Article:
Thursday, January 30, 2014

Fear Nothing (Detective D.D. Warren #7) by, Lisa Gardner

Fear Nothing (Detective D.D. Warren #7) by, Lisa Gardner

Synopsis from Goodreads: My name is Dr. Adeline Glen. Due to a genetic condition, I can’t feel pain. I never have. I never will.
The last thing Boston Detective D.D. Warren remembers is walking the crime scene after dark. Then, a creaking floorboard, a low voice crooning in her ear… She is later told she managed to discharge her weapon three times. All she knows is that she is seriously injured, unable to move her left arm, unable to return to work.
My sister is Shana Day, a notorious murderer who first killed at fourteen. Incarcerated for thirty years, she has now murdered more people while in prison than she did as a free woman.
Six weeks later, a second woman is discovered murdered in her own bed, her room containing the same calling cards from the first: a bottle of champagne and a single red rose. The only person who may have seen the killer: Detective D.D. Warren, who still can’t lift her child, load her gun, or recall a single detail from the night that may have cost her everything.
Our father was Harry Day, an infamous serial killer who buried young women beneath the floor of our home. He has been dead for forty years. Except the Rose Killer knows things about my father he shouldn’t. My sister claims she can help catch him. I think just because I can’t feel pain, doesn’t mean my family can’t hurt me.
D.D. may not be back on the job, but she is back on the hunt. Because the Rose Killer isn’t just targeting lone women; he is targeting D.D. And D.D. knows there is only one way to take him down:
Fear nothing.

My Review:
This book definitely had the creep factor that Lisa Gardner writes so well and it is now the second creepiest after Say Goodbye.

I love that DD has grown so much as a person I've always loved the writing of this series but DD has always annoyed me but the last couple books , well, since she got pregnant there has been a humanizing of her and I am glad for that. This one gave us a raw, injured DD and we saw a softer more vulnerable side to her which I enjoyed immensely.

This story kept me guessing and had some great red herrings including one I made up in head about the Warden that never did come to pass but I still think Gardner wanted me to suspect what I did. (*no spoilers*)

She also explores nature vs. nurture if everyone in your family is a psychopath, even though you didn’t grow up with them will it make you one too? When your father was a serial killer who kidnapped and tortured young women then buried them under your house, then your sister murders a child when she is just a child plus has killed a couple guards so is in prison with no hope of parole, but you were a baby these things shouldn’t have to be you should they? Adeline was the lucky one adopted by a doctor who really did help her so much and kept her from her past but when he dies… Adeline ends up making decisions that will change everything.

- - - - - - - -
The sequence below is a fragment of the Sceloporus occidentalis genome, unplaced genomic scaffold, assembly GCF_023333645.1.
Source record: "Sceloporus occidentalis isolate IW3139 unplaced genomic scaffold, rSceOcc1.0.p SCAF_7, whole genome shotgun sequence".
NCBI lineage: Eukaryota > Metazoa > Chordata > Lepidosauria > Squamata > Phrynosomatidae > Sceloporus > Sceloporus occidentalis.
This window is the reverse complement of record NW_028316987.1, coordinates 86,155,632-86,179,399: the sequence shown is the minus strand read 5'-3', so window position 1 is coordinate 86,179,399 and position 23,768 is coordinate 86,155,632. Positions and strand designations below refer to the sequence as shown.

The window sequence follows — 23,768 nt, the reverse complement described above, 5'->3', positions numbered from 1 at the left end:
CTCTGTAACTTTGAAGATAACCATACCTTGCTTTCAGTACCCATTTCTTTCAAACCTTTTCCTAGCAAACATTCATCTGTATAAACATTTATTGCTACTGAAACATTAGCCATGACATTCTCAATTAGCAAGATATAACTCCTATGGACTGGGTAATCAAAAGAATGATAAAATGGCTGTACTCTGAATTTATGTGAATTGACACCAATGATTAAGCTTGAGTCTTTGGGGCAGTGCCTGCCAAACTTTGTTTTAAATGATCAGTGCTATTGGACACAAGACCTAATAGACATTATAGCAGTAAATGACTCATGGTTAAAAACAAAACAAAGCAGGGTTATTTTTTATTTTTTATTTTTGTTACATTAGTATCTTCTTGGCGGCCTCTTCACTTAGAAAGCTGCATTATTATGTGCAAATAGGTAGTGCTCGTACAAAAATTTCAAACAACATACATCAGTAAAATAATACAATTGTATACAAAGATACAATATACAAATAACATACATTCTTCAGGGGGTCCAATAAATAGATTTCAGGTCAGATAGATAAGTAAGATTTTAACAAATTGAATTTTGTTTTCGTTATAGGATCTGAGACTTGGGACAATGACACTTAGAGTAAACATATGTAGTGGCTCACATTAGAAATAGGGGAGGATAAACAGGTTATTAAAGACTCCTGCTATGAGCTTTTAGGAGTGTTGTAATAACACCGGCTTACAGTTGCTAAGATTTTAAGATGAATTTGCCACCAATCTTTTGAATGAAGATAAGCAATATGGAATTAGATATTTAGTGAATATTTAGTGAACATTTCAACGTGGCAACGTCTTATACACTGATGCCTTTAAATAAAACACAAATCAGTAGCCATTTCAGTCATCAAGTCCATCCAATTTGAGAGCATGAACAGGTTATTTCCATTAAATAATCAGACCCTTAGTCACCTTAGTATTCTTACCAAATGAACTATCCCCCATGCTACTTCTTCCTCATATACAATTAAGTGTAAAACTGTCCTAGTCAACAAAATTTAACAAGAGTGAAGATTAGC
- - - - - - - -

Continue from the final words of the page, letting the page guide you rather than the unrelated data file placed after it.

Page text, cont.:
I was also fascinated by the Adeline’s condition; she doesn’t feel pain which sounds good on the surface but as Adeline shows us it’s not a gift but a curse because you have to live very, very carefully. Adeline has to check her body every night because an infection she can’t feel will kill her. I can’t imagine breaking a bone and not feeling it and just going on with your day.

Gardner also goes into the crazy murderabilia business where people buy letters and items from horrific crimes & criminals. Google it , it is more macabre than any book could ever be. I didn’t realize just how much there really was out there till I googled this to see what the correct spelling was, it is frightening and very odd!

All in all this is another great book from Gardner and I am happy to report DD is finally growing on me and I am liking her more and more. Another great read from Lisa Gardner! Highly recommend.

5 Stars

Monday, January 27, 2014

Lost Lake by Sarah Addison Allen

Lost Lake by Sarah Addison Allen

Another great book from Sarah Addison Allen, it’s magically beautiful! Now I have to tell you, there is a bit of predictability to this book BUT it is the journey they take to get there that makes it so worth the read.

There are two stories at the beginning of this book that eventually intertwine the story of Kate who a year ago lost her husband and has been sleepwalking through life not being present in her or her daughter Devin’s life, in fact, in that year she has let her mother in law, Cricket , pretty much take over her life, which is ironic considering her husband always wanted her out of their lives. Then we have the story of Eby Kate’s great aunt who in the 60’s married the love of her life, George, who was also very rich not that Eby ever cared about that, while they are in Paris they meet Lisette (I won’t tell you how …Spoilers). When they finally come back to the states Eby’s family just wants and wants so Eby & George get rid of their money and buy a hotel/resort in Georgia called Lost Lake and are very happy for many years. Kate spent one glorious summer there when she was 12 and when she & Devin find an old postcard Eby sent to Kate years ago they decide to go visit Lost Lake much to the chagrin of her over bearing mother in law.